As a cardiologist interested in the basic mechanisms of myocardial ischemia, my primary career objective is to gain an understanding of the role of disturbed endothelial function in atherosclerosis and how it contributes to abnormalities of vasomotor tone and to thrombosis. My dual training in cell biology and clinical research places me in an advantageous position in this regard, since few cardiologists have developed the necessary skills to apply new insights derived from vascular biology to patients with cardiovascular diseases. This application comes at a crucial point in my career as I complete my transition toward fully independent research status. For this burgeoning interest in closing the gap between basic and clinical research to continue to evolve will require well structured and protected time. The institutional environment will be conducive to this strategy for career development provided that my salary support comes from research sources. The studies presented here focus on defining how the presence of atherosclerosis in the coronary arteries of patients effects endothelium-dependent vasodilator and vasoconstrictor responses. A program of research is proposed that utilizes new insights from the experimental laboratory to address three specific aims. The first will test the hypothesis that endothelial vasodilator dysfunction in human coronary arteries leads to constrictor hyperresponsiveness to catecholamines. The second specific aim will test the hypothesis that endothelium-derived constrictor factors (the polypeptide endothelin, as well as prostanoid factors) are secreted from human atherosclerotic arteries in inappropriately large amounts in response to stimuli known to cause enhanced vasoconstriction and thereby contribute to the development of myocardial ischemia. The third specific aim will examine in patients the concepts derived from experimental studies that aggressive lowering of cholesterol can improve endothelium-dependent vascular function apart from important changes in vessel luminal size. These studies should expand our knowledge of the mechanisms and treatment of abnormal constriction of human coronary arteries, and facilitate clinical attempts to control active ischemia.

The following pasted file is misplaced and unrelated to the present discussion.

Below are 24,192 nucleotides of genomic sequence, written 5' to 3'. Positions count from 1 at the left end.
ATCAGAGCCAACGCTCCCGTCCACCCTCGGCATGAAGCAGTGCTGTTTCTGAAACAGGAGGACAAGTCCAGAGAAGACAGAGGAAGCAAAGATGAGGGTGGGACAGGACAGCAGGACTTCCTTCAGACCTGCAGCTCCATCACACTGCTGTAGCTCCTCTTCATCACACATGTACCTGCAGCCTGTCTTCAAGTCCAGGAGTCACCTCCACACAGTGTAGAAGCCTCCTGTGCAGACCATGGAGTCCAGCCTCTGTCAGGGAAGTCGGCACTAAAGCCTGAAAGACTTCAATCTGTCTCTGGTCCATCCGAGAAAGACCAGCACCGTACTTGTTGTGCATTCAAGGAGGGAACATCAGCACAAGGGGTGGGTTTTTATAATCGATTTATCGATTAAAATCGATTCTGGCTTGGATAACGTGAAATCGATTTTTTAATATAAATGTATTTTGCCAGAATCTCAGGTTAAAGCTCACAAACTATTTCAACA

National Institute of Health (NIH)
National Heart, Lung, and Blood Institute (NHLBI)
Modified Research Career Development Award (K04)
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Cardiovascular and Renal Study Section (CVB)
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Brigham and Women's Hospital
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